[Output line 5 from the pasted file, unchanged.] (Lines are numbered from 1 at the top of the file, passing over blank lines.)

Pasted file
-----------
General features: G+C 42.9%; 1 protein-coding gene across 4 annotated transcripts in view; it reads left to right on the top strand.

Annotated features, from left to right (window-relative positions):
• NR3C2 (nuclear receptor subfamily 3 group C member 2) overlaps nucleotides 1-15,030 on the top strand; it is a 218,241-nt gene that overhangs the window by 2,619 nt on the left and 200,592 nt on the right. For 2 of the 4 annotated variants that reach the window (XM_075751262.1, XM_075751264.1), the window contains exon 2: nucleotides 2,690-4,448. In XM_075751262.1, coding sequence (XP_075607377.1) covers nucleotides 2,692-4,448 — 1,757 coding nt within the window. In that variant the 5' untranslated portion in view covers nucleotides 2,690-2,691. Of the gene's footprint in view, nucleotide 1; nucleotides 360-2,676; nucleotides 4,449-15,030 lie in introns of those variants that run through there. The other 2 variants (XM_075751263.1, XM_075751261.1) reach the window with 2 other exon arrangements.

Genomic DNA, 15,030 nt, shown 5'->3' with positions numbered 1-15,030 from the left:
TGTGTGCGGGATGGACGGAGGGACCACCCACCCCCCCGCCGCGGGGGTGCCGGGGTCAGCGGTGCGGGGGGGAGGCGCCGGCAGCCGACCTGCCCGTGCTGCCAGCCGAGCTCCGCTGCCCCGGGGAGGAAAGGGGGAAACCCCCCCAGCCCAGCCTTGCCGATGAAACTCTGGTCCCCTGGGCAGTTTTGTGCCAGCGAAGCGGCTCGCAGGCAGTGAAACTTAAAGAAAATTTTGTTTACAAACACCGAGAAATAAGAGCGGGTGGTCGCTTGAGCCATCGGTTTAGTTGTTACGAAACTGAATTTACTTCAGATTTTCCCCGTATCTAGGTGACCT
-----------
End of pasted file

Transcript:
TGTGTGCGGGATGGACGGAGGGACCACCCACCCCCCCGCCGCGGGGGTGCCGGGGTCAGCGGTGCGGGGGGGAGGCGCCGGCAGCCGACCTGCCCGTGCTGCCAGCCGAGCTCCGCTGCCCCGGGGAGGAAAGGGGGAAACCCCCCCAGCCCAGCCTTGCCGATGAAACTCTGGTCCCCTGGGCAGTTTTGTGCCAGCGAAGCGGCTCGCAGGCAGTGAAACTTAAAGAAAATTTTGTTTACAAACACCGAGAAATAAGAGCGGGTGGTCGCTTGAGCCATCGGTTTAGTTGTTACGAAACTGAATTTACTTCAGATTTTCCCCGTATCTAGGTGACCT